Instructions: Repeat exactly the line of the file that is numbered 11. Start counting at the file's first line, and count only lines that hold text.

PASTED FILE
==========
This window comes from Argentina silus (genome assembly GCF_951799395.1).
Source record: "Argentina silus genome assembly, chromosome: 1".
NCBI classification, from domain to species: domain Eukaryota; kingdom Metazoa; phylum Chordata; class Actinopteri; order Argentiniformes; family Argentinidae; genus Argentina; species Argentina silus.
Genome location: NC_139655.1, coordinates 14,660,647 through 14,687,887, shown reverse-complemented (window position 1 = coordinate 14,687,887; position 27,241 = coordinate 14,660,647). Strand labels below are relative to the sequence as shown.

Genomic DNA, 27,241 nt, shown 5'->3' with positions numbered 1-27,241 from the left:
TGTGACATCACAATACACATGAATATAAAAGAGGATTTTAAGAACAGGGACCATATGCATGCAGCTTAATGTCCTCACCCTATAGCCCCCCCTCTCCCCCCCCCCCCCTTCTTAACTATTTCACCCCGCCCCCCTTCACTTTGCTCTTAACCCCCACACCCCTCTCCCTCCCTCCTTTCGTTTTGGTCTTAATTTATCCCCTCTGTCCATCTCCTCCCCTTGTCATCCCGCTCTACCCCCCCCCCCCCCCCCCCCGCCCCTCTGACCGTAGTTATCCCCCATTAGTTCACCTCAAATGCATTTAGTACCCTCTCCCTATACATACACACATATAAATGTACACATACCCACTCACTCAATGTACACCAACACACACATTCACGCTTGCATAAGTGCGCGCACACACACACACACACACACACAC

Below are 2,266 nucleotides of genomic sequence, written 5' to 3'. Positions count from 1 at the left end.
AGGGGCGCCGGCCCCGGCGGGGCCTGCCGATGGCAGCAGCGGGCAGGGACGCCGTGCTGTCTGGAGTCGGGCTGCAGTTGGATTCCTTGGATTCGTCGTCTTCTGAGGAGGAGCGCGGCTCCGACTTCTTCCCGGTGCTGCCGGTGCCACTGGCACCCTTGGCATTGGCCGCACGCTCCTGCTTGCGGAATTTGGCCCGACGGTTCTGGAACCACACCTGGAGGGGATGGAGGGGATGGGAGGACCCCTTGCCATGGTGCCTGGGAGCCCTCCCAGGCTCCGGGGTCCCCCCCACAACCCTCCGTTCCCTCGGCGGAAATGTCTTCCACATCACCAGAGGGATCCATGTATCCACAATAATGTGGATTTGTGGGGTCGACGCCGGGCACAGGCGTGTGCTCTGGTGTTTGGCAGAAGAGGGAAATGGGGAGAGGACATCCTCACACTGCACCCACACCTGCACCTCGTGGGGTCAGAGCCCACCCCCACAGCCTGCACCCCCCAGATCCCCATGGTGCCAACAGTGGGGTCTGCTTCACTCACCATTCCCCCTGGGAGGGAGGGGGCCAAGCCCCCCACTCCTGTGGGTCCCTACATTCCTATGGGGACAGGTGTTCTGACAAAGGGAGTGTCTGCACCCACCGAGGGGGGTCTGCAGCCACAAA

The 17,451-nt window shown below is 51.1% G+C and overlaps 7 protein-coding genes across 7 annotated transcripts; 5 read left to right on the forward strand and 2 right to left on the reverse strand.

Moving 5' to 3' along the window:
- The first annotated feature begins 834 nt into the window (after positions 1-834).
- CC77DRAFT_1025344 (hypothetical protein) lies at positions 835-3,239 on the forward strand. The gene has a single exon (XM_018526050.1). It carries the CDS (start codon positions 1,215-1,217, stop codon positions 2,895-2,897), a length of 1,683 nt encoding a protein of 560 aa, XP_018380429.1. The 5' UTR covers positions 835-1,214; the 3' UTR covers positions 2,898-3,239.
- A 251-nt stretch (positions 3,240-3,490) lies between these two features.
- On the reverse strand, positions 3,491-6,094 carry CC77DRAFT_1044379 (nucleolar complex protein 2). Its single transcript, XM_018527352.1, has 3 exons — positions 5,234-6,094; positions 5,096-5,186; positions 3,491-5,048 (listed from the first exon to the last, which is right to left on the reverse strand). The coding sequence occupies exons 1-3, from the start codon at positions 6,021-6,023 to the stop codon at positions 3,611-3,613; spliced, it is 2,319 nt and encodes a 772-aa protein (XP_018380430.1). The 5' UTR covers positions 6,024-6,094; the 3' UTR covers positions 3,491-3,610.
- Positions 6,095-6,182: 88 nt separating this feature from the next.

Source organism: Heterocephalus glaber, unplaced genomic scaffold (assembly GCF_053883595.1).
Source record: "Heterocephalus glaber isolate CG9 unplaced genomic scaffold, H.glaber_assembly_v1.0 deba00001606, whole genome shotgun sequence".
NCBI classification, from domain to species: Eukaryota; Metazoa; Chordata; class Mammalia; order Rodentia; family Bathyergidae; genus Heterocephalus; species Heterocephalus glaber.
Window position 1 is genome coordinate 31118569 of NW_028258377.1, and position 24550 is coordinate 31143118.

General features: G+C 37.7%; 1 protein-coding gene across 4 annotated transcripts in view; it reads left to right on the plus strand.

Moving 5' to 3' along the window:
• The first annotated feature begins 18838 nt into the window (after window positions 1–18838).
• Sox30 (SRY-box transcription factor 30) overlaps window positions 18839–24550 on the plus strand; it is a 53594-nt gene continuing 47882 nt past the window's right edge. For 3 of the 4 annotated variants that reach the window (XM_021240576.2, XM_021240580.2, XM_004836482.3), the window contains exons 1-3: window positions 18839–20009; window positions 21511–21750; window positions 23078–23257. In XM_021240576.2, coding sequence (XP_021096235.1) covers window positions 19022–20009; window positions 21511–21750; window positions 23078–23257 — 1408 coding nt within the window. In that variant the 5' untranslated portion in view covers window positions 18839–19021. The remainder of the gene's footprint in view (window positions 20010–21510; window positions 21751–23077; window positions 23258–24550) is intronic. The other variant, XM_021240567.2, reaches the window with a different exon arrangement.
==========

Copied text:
- The first annotated feature begins 834 nt into the window (after positions 1-834).